For more information on the new features in iOS 12 and especially Screen Time, take a look HERE.

For a detailed explanation of how to set up Screen Time on your child’s iPad, take a look HERE.

 

Games on the iPad

ipad-games

We all know that children love to play games, especially those on their iPads. Unfortunately the reality is that these games can (and do, in our experience) become a huge temptation and a sometimes a hindrance. In fact, they can also become a point of conflict in the home.

As a school we have asked our parents to provide an iPad for their children to use as a tool for learning. The parents manage the Apple ID’s and have full control of the iPads. We realise that, as a school, we have no say over what is downloaded onto the devices. While we did consider this, we cannot and do not want to dictate to our parents what they may or may not download. There are also some very educational games for the iPad and children can benefit from these too. We do not allow games to be played before of after school, and no iPads may be used at all during break times. We want our children to socialise and play with each other – these are important skills for a growing child. This is all part of our aim to encourage responsible use and management of the iPads by our students too.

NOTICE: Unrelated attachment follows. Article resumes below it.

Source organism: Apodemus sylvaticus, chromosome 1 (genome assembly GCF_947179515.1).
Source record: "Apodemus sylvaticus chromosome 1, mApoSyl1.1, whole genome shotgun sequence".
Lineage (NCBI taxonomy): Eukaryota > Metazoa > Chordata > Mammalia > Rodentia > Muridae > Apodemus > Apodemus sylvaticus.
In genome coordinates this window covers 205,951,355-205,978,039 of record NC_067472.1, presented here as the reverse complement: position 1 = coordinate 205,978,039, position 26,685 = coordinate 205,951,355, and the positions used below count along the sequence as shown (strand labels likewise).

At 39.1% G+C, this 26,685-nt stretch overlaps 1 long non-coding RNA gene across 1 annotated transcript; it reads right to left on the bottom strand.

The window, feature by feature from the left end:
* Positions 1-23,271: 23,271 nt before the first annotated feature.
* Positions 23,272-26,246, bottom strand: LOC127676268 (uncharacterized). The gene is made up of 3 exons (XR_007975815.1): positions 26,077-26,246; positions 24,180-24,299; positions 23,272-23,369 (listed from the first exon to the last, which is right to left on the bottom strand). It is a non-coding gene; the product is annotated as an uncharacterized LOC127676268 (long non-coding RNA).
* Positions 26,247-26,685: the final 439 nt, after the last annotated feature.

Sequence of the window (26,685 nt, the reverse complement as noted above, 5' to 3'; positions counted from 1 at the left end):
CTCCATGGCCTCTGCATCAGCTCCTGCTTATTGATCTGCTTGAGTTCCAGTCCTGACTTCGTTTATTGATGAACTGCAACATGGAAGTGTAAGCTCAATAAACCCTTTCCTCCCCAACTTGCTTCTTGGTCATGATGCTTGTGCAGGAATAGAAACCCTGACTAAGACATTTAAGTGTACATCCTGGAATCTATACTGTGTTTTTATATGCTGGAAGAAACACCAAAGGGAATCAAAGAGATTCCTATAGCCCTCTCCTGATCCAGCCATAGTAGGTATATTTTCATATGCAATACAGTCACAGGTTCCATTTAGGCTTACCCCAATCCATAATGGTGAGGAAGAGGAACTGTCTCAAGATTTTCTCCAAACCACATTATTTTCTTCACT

So then, how does one overcome the games issue? At a Parent iPad workshop held at our school recently, we shared the following advice:

  • Limit the number of games (our recommendation is 6 games only, if you allow them at all). Games can be rotated.
  • It is also acceptable to disallow games until you feel your child is responsible enough to manage the iPad. You have been asked to purchase the device as a tool for school, not for entertainment.
  • Set limits for screen time at home (distinguish between school work and fun time). There are apps to assist with this. (Screen Time on the iPad since iOS12 and Our Pact)
  • Discuss this with your children and involve them in the decision-making process.